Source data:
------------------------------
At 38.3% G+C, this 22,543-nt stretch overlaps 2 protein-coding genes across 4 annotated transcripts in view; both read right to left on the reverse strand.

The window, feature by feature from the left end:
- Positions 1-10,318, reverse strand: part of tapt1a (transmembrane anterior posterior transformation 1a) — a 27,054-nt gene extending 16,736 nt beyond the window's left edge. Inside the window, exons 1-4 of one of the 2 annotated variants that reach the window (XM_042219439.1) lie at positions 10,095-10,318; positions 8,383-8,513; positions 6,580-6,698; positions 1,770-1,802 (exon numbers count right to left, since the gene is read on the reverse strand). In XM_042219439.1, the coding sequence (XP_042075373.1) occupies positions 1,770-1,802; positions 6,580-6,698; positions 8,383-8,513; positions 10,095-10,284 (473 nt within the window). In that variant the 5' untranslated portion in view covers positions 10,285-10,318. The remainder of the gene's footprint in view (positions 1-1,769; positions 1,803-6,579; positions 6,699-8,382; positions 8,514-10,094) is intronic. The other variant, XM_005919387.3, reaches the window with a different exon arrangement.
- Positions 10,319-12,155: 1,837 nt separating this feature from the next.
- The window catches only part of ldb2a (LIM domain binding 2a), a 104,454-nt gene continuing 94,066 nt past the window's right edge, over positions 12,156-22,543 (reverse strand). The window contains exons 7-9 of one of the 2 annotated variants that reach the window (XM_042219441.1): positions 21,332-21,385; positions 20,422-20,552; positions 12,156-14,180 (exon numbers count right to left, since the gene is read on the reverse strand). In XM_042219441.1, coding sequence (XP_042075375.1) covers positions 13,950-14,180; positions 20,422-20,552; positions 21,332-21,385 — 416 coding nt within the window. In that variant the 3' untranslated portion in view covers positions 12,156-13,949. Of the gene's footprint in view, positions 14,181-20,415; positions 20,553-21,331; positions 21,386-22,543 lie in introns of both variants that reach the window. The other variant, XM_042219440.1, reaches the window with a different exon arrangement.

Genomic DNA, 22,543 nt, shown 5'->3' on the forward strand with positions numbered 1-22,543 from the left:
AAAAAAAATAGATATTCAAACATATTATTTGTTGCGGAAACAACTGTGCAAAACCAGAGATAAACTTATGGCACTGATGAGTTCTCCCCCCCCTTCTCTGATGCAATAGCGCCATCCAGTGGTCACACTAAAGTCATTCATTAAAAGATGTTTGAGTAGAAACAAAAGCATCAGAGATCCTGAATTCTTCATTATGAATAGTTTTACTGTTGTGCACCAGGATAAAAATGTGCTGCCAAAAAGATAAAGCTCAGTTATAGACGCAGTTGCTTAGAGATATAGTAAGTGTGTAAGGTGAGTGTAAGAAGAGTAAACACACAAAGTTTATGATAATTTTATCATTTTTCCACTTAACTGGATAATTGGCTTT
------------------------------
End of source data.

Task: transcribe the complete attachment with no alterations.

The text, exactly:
At 38.3% G+C, this 22,543-nt stretch overlaps 2 protein-coding genes across 4 annotated transcripts in view; both read right to left on the reverse strand.

The window, feature by feature from the left end:
- Positions 1-10,318, reverse strand: part of tapt1a (transmembrane anterior posterior transformation 1a) — a 27,054-nt gene extending 16,736 nt beyond the window's left edge. Inside the window, exons 1-4 of one of the 2 annotated variants that reach the window (XM_042219439.1) lie at positions 10,095-10,318; positions 8,383-8,513; positions 6,580-6,698; positions 1,770-1,802 (exon numbers count right to left, since the gene is read on the reverse strand). In XM_042219439.1, the coding sequence (XP_042075373.1) occupies positions 1,770-1,802; positions 6,580-6,698; positions 8,383-8,513; positions 10,095-10,284 (473 nt within the window). In that variant the 5' untranslated portion in view covers positions 10,285-10,318. The remainder of the gene's footprint in view (positions 1-1,769; positions 1,803-6,579; positions 6,699-8,382; positions 8,514-10,094) is intronic. The other variant, XM_005919387.3, reaches the window with a different exon arrangement.
- Positions 10,319-12,155: 1,837 nt separating this feature from the next.
- The window catches only part of ldb2a (LIM domain binding 2a), a 104,454-nt gene continuing 94,066 nt past the window's right edge, over positions 12,156-22,543 (reverse strand). The window contains exons 7-9 of one of the 2 annotated variants that reach the window (XM_042219441.1): positions 21,332-21,385; positions 20,422-20,552; positions 12,156-14,180 (exon numbers count right to left, since the gene is read on the reverse strand). In XM_042219441.1, coding sequence (XP_042075375.1) covers positions 13,950-14,180; positions 20,422-20,552; positions 21,332-21,385 — 416 coding nt within the window. In that variant the 3' untranslated portion in view covers positions 12,156-13,949. Of the gene's footprint in view, positions 14,181-20,415; positions 20,553-21,331; positions 21,386-22,543 lie in introns of both variants that reach the window. The other variant, XM_042219440.1, reaches the window with a different exon arrangement.

Genomic DNA, 22,543 nt, shown 5'->3' on the forward strand with positions numbered 1-22,543 from the left:
AAAAAAAATAGATATTCAAACATATTATTTGTTGCGGAAACAACTGTGCAAAACCAGAGATAAACTTATGGCACTGATGAGTTCTCCCCCCCCTTCTCTGATGCAATAGCGCCATCCAGTGGTCACACTAAAGTCATTCATTAAAAGATGTTTGAGTAGAAACAAAAGCATCAGAGATCCTGAATTCTTCATTATGAATAGTTTTACTGTTGTGCACCAGGATAAAAATGTGCTGCCAAAAAGATAAAGCTCAGTTATAGACGCAGTTGCTTAGAGATATAGTAAGTGTGTAAGGTGAGTGTAAGAAGAGTAAACACACAAAGTTTATGATAATTTTATCATTTTTCCACTTAACTGGATAATTGGCTTT